Finally, after about a second or two's delay, he gave the order to fire, and the wind and the woman's voice, along with any other sounds there might have been, were drowned out by the rifle pops combined with the blasts from the squad's two shot-guns, that made up a short-lived, communal roar of weaponry.
The prisoners were hurled backwards by the impact of the squad's bullets, hit the ground in a variety of awkward positions, and stayed where they fell, the string binding their wrists being the only thing keeping them together in death, as it had in the last minutes of their lives.
Now, the only sound remaining was the wind, blowing hard, followed by a cigarette cough from the Lieutenant.
He'd been looking off into the distance during the execution, regarding neither his squad nor the prisoners. But, since the main part of the show was finished, the Lieutenant again gazed in the latter's direction, looking for breathing or any other signs of life coming from any of them. There wasn't, as far as he could tell, but standard procedure called for a head shot for each victim to make absolutely sure, and he wasn't about to deviate from it this time, just as he hadn't in the past.
So, the Lieutenant strolled over to where the prisoners lay, carefully inspecting them for life signs yet again as he did so, saw none, while pulling his .45 calibre self-loading pistol from the holster on his web belt's right side, taking its safety off, and pulling back its hammer, cocking it to fire.
He first walked over to where the woman lay on her back, face-up, her final expression one of fear and anger now giving way to dead nothingness, aimed his pistol and fired a shot directly into her forehead.
After that, he made his way down the row of prisoners, some of whom, like the woman, were laying face-upwards, while others were either face-down or had their heads turned to one side or another, and fired a single shot each into their heads.
When he finished with his part of the execution, the Lieutenant gave an unthinking sigh, replaced his pistol into its holster, and turned away for the last time from his victims. There was nothing more that he could either say or do about them or their condition, anyway.
He called out to Dzerzhinsky to have two men come up and untie the prisoners' wrists, which was quickly carried out, while the Lieutenant made his way to the squad.
Lives were cheap and plentiful in this part of the world, but not string.
Ordinarily, there would have been a vehicle, or at least a horse or donkey or two, which would have carried the prisoners' corpses back to New Wessex for cleaning, and, perhaps, either revival or sale to one of the various wandering body dealers, colloquially known as “Scavengers”, “Vultures” or “Buzzards”, who traded in such items, as well as weapons, clothing and other accessories left behind after battles, all over Dystopia.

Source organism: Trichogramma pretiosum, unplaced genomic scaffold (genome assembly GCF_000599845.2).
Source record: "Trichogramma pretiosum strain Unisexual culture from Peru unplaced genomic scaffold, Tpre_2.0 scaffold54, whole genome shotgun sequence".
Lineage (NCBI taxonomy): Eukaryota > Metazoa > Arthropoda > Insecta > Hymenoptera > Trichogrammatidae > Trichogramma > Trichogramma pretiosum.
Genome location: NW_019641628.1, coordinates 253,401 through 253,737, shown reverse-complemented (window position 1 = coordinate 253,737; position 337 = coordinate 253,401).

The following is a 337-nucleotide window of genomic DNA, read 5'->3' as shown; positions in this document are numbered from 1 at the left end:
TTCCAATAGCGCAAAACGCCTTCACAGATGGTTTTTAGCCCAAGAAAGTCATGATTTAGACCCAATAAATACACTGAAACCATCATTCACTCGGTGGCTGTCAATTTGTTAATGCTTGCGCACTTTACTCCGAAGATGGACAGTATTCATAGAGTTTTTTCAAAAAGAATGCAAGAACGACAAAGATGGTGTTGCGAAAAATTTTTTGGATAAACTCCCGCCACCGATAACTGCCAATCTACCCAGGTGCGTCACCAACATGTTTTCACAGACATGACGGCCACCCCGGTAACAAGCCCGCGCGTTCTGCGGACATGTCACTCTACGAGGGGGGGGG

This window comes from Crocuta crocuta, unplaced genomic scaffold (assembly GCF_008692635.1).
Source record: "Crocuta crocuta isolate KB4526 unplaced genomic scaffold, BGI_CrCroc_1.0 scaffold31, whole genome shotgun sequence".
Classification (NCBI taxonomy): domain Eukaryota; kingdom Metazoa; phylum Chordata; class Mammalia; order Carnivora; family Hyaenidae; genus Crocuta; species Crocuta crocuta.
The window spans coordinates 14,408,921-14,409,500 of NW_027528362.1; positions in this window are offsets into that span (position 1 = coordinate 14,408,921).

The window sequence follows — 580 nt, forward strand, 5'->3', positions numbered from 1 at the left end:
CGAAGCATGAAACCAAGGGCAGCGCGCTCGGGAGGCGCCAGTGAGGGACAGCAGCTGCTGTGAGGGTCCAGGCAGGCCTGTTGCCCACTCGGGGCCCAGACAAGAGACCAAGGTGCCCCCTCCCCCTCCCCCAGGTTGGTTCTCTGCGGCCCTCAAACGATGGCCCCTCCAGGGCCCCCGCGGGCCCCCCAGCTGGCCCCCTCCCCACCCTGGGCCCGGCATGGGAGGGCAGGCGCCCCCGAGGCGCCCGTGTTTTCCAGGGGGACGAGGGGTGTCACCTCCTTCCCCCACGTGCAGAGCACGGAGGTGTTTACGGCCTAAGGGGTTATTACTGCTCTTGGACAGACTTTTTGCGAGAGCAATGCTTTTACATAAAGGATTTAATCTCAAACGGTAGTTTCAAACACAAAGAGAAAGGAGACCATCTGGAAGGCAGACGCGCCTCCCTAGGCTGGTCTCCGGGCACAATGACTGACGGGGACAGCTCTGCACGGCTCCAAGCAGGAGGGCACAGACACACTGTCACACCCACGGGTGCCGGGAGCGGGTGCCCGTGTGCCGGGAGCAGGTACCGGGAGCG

But, there had been too many of their own people killed and wounded while taking Harmonia, and none could be spared to transport the bodies of slain prisoners.
So, they would be left where they fell, and if someone picked them, fine. If not, they would be left to the mercies of the weather and whatever animals, figure or organic, that came upon them, and that was that, the Lieutenant thought as he passed down the squad's line after complimenting them on their work.
He walked over to the squad's far left, taking the head of the line it would make as it headed for the ruins of Harmonia, where they would meet up with whatever remaining members of their army stationed there after the looting and transport of whatever was taken, along with their dead and wounded, finished.
The Lieutenant heard, then saw Dzerzhinsky as he came up and told him that everyone was back in line and ready to go. He replied, “Good,” to that statement, and told the sergeant to order the squad to move out, staring straight ahead towards the wisps of black smoke going up into the sky that marked Harmonia's ruins and their penultimate destination before shoving off home.
Dzerzhinsky thanked him, saluted, looked back at the waiting soldiers, called out, “Left face,” then gave the order to “Forward, march,” while making his way to the squad's rear, where he took up his place.
The Lieutenant took two steps forward, with the rest of the squad following behind, and the long walk home for them began, leaving behind the prisoners who would most likely never take such a walk ever again.
There was no singing, chatter or any other sort of noise coming from the squad as it marched, only he steps of the men as they walked away, and the sound of the March wind blowing as it had for millions of years before.
Two weeks after the execution, New Wessex, like Harmonia, was taken, sacked and burnt, and its inhabitants, the Lieutenant and Dzerzhinsky included, either killed in battle or killed afterwards.
By the time a Centralian peacekeeping force, heading east to central Occidentalia to help the unfortunate survivors of a massive uprising and war that had devastated that part of the Dystopian
lands, passed through the region where Harmonia, New Wessex and their neighbours had been at the end of March, 2009, there were only ruins and a very few frightened and starving survivors, who fled from the very sight of the force's vehicles, to be found.
Everyone and everything else were either dead or long since gone, leaving only ruins, ghosts, the grass and the wind.